Government and Competence

Is it possible to track the competence of a government? I wonder if one could make an argument for the thesis that the United States government is trending toward incompetence.

The argument could be partisan or nonpartisan. It could focus on the incompetence of a certain party, or instead on incompetence rooted in inexperience (younger governments would be more incompetent than older ones, perhaps).

It would be interesting to consider whether this argument could be conscientiously and impartially constructed. Some will argue that such an argument is impossible because all arguments about politics are inherently biased and therefore incapable of assessing a government’s competence.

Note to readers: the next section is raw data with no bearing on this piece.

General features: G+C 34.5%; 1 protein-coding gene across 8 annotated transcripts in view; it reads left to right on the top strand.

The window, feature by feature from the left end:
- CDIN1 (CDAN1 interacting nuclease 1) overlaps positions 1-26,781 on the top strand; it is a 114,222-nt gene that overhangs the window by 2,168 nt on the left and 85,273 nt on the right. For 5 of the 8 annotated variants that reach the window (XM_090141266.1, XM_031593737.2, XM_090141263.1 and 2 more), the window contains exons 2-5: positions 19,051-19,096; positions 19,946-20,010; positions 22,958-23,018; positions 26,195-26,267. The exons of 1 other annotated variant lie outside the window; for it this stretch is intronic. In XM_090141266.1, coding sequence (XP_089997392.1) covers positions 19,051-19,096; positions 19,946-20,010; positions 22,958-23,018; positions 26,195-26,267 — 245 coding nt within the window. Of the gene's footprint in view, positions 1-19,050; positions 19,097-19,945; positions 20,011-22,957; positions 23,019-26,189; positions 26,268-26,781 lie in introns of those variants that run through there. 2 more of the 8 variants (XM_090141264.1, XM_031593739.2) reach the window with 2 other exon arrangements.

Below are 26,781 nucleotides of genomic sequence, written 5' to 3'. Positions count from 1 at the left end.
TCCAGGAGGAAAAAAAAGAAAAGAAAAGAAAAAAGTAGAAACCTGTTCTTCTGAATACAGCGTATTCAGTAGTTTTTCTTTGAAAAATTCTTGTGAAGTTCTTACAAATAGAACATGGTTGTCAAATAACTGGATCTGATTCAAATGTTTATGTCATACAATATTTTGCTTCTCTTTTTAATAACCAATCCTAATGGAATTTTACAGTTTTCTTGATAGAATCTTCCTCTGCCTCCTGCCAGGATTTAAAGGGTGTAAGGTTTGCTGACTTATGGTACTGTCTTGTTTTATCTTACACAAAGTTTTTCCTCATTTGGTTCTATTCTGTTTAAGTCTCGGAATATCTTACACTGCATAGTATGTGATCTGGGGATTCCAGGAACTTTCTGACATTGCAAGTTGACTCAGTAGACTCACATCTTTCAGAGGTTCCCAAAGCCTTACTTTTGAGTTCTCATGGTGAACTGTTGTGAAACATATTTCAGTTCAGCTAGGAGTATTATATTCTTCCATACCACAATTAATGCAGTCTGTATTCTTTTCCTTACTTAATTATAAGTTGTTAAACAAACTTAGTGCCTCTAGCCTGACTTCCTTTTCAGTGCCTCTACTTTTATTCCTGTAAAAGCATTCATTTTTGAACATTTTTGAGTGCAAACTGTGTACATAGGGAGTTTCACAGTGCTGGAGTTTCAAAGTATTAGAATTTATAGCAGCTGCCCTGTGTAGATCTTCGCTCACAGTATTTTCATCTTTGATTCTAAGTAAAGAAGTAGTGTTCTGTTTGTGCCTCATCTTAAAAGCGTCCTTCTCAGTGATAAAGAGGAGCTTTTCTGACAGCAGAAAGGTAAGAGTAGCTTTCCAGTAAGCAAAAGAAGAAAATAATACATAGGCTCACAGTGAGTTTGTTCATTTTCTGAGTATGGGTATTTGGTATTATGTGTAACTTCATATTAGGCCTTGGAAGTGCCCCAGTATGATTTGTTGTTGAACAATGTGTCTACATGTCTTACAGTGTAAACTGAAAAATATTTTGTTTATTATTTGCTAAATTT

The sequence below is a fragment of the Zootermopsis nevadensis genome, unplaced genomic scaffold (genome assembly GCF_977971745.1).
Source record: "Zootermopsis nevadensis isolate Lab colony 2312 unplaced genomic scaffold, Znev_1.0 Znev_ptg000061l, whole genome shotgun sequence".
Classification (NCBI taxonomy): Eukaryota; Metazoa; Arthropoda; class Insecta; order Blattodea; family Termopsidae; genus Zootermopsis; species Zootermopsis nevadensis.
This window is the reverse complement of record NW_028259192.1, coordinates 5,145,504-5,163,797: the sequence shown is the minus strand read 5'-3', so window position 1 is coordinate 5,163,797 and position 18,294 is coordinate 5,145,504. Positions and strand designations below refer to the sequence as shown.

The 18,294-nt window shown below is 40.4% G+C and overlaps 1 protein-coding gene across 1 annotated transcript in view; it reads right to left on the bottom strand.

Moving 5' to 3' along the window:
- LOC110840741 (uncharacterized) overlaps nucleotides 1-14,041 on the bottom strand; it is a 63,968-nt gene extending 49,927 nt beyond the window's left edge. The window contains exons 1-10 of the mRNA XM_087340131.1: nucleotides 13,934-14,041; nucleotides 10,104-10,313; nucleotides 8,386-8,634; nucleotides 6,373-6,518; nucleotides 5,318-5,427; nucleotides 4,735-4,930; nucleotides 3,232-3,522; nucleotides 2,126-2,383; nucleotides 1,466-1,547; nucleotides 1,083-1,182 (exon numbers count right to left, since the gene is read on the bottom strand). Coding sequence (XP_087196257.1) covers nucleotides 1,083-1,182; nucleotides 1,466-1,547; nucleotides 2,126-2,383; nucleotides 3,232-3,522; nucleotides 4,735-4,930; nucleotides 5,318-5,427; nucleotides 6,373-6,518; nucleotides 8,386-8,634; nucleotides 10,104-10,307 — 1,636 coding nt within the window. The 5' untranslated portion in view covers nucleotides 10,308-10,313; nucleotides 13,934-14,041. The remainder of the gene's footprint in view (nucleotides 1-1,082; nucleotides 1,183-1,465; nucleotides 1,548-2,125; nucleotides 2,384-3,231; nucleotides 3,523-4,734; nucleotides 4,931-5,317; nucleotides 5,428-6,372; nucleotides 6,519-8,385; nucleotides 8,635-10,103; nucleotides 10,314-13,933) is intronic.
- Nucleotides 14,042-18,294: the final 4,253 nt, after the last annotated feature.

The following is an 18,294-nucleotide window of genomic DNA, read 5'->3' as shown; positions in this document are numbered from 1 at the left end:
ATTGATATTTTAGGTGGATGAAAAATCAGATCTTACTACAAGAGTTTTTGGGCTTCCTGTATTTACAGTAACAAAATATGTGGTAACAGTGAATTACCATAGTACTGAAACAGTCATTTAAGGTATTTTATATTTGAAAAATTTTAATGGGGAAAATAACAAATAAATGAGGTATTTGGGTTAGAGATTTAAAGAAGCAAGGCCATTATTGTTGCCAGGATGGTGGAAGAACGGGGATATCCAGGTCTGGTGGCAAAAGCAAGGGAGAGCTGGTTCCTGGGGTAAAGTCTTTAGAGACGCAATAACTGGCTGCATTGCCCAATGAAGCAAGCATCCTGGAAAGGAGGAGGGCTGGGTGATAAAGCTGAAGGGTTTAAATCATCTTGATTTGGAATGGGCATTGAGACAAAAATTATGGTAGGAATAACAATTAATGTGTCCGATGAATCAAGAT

If such an argument is possible, however, then it’s because it is in fact possible to assess competence. But this implies that it is possible to objectively determine a definition of governmental competence. Presumably, this definition would vary from function to function and agency to agency. The government is varied. The definition of its competence must be similarly varied.

I suppose not much hinges on this, but a psycho-political point can be made: perhaps political cynicism is nothing but the belief in the inextricably political nature of government, and perhaps such cynicism is wrong.


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